Well, if you're going to stock Sesquicentennial boards with hobbyists eager to spend other people's money on their own pet notions, you might want to do what Mississippi has done. Protect yourself from the board that you appointed by funding nothing. You deprive the Sesquicentennial of a state budget. Whew! Bullet dodged.

This inspiring display of near sanity (hey, board members - you need funds, get out and raise them) does not quite offset the fact that someone seated a bunch of plush toys at the board table.

More disturbing is the rum still served out of the heritage toursim punchbowl. Vicksburg is seeing year-on-year declines in tourism and its solution is to spend more to build additional attractions. Actual headline, folks:
Vicksburg Tourism: If you build it, they will come
And here's a great quote from Columbia, Tennessee:
I think we should start promoting the Civil War Sesquicentennial and building hotels to hold the tourists.
Whoa! Maybe you want to stock your boards with the right sort of people before you build those hotels.

Photo by Tiare Scott.


It isn't their music

That era when everyone played an instrument, when every little town had an opera house and hosted nightly travelling shows, when the appetite for sheet music made music publishers rich and live music provided so many livings -- yes that era continues to be dumbed down to the pathetic level of our present generation by musically impoverished "educators" who promise to initiate one and all into the glories and mysteries of their special brand of Camptown Races Doo Da music.

It's a fake genre designed to make even school kids feel musically superior. But the Civil War music lover functioned at a level we can barely understand. We're the ones eating goober peas, not them, and goodness, how delicious to our modern tastes.

This could be harmless fun if we would just leave the Civil War generation out of it.

Ken Burns

He's the gift that keeps giving. This is my exact idea of the people he brought into Civil War readership - the people publishers chased after all those years in preference to us. His influence is in decline but it lingers, clearly.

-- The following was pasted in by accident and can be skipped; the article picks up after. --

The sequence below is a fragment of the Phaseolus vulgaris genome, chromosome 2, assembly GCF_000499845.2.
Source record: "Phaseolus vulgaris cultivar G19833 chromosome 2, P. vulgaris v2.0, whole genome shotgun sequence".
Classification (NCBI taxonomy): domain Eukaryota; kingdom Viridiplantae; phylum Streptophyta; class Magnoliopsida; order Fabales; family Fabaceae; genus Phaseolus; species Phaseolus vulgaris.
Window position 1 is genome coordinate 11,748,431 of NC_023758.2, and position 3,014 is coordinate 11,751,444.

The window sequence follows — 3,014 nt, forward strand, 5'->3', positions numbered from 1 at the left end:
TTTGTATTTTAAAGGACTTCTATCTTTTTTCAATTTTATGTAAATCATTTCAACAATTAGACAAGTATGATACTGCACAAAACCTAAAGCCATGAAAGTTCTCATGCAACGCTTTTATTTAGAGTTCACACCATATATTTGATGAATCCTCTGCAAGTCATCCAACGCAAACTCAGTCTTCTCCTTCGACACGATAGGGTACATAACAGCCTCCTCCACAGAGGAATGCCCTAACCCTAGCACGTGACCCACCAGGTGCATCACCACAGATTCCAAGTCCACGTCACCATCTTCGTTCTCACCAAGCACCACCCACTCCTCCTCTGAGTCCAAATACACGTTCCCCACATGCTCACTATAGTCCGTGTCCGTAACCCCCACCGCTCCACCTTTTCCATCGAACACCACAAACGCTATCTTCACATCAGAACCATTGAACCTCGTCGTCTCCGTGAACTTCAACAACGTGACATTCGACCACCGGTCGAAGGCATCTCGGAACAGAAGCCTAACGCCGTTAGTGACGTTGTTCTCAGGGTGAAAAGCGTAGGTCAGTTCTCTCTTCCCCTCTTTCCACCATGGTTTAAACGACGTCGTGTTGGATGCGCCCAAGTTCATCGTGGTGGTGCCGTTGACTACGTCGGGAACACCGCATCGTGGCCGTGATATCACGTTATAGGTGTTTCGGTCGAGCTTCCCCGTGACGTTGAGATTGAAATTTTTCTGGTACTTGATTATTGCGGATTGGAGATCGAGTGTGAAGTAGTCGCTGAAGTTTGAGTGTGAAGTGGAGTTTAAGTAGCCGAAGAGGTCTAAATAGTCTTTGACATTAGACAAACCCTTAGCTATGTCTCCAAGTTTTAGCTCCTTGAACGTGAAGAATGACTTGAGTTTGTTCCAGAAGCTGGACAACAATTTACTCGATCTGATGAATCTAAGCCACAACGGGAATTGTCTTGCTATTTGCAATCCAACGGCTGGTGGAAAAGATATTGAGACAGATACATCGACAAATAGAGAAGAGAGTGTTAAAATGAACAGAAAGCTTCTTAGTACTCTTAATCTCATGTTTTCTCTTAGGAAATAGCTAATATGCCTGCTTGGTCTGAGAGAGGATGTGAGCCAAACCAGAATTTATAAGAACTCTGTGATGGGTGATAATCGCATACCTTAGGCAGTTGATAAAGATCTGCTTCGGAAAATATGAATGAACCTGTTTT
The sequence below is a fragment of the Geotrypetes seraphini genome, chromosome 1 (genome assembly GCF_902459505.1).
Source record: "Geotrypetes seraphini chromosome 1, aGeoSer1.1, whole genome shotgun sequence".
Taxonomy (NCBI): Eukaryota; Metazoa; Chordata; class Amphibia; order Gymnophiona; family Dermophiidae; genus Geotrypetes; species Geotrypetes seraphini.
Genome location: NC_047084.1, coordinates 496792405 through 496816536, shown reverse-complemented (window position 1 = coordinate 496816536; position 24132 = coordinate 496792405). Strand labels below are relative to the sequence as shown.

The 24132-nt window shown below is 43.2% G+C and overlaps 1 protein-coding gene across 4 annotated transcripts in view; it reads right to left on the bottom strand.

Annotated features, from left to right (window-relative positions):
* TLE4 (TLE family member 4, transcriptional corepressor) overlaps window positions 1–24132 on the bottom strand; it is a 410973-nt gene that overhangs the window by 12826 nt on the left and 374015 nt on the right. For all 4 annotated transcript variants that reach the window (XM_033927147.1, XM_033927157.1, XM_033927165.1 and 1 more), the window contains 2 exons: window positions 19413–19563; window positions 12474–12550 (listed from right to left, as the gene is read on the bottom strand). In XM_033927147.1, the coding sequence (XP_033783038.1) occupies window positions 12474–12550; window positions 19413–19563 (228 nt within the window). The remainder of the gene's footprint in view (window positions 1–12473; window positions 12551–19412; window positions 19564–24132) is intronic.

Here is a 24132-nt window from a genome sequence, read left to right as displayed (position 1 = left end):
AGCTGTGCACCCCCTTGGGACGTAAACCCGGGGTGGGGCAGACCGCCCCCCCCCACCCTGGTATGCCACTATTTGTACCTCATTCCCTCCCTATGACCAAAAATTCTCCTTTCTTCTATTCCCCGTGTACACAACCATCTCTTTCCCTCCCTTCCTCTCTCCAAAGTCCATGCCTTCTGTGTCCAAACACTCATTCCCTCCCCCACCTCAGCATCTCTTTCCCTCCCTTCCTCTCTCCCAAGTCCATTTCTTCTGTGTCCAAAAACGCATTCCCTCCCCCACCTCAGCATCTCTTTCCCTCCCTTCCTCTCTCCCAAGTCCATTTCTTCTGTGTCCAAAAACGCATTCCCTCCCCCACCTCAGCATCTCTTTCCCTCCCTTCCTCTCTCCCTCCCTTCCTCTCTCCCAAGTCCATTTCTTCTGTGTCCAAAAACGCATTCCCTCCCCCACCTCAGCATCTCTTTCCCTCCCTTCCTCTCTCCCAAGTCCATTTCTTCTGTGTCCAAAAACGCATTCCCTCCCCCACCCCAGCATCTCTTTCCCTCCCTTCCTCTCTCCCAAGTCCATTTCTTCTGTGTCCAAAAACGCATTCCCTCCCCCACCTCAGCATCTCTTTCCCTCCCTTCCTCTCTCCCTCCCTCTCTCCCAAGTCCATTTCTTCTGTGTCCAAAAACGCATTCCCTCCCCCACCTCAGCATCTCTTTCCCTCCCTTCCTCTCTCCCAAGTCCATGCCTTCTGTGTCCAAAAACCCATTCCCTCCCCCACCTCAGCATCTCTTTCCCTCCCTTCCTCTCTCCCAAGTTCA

Old Baldy's restingplace

You can't just move a stuffed horse's head from one museum to another: "Last week, a plan for Old Baldy's move was submitted to an expert at the Academy of Natural Sciences for approval."

Someone wrote a plan for the moving of a stuffed head. Someone else is reading the plan. A momentous decision is pending. A decisive memorandum will be composed and distributed. Headline, please.





Last train from pop historyville

The scandal surrounding the pop history tome Last Train from Hiroshima continues to spread.*

The author claims his book has a problem with just a single source; HuffPo digs deeper and finds problems with the man (who among other things claims to be a defrocked PhD).

Not only has the publisher ceased sale of the book, but in its issued statement, pointed towards an authorial coverup: "Unfortunately, Mr. Pellegrino was not able to answer the additional questions that have arisen about his book to our satisfaction."

The readers of this blog routinely subject their fare to "very detailed scrutiny." I don't see experienced Civil War readers being bamboozled by authors relying on single or made-up sources. On the other hand, that general reading public that gobbles up so much of the effluvia issued by talespinners, that reading public seems to need some kind of publishing FDA to protect them from reading impurities. And so, from HuffPo: "Holt publicist Nicole Dewey declined to comment on whether Last Train had been fact-checked."

That last sentence is worth a hundred posts. Maybe, I'll write one, for as the wise man says, "The journey of 100 posts begins with ..." Meanwhile take a look at the relevant Amazon comments. Eighteen five star ratings and eighteen one-star ratings. The one-star ratings seem news driven, while the five stars seem enjoyment related.

A five star rater: "... nothing is more real than this book." Or less real. Doesn't matter, really.

Another: "A big warning; the power of Pellegrino's pen will leave indelible impressions in your mind." Wrong warning!

A four star rater: "As a reader this novel is very intriguing." Fiction, nonfiction, at the end of the day, they're all books.

Sorry to get quippy; the spirit of infotainment seized me.

*HNN has yet to take note of it; as deeply committed to political punditry as they are, these doings must appear trivial compared to health care, stimulus spending, and other such "historical" topics.


May I offer you an "Assassination Sandwich"?

Pop historians

It's a shame that the 98% wind up giving the decent, hardworking 2% such a bad name.


Virginia's Sesquicentennial

The Virginia Sesquicentennial mounts its second event, another seminar. Look at the description: it seems lame to me.

This non-Sesquicentennial event offers better value.


Another bad sign for heritage tourism

The history center had hoped a Civil War re-enactment last November at Myers Park in McKinney would raise $50,000. Instead, the event lost $7,000, worsening the museum's outlook, Day said.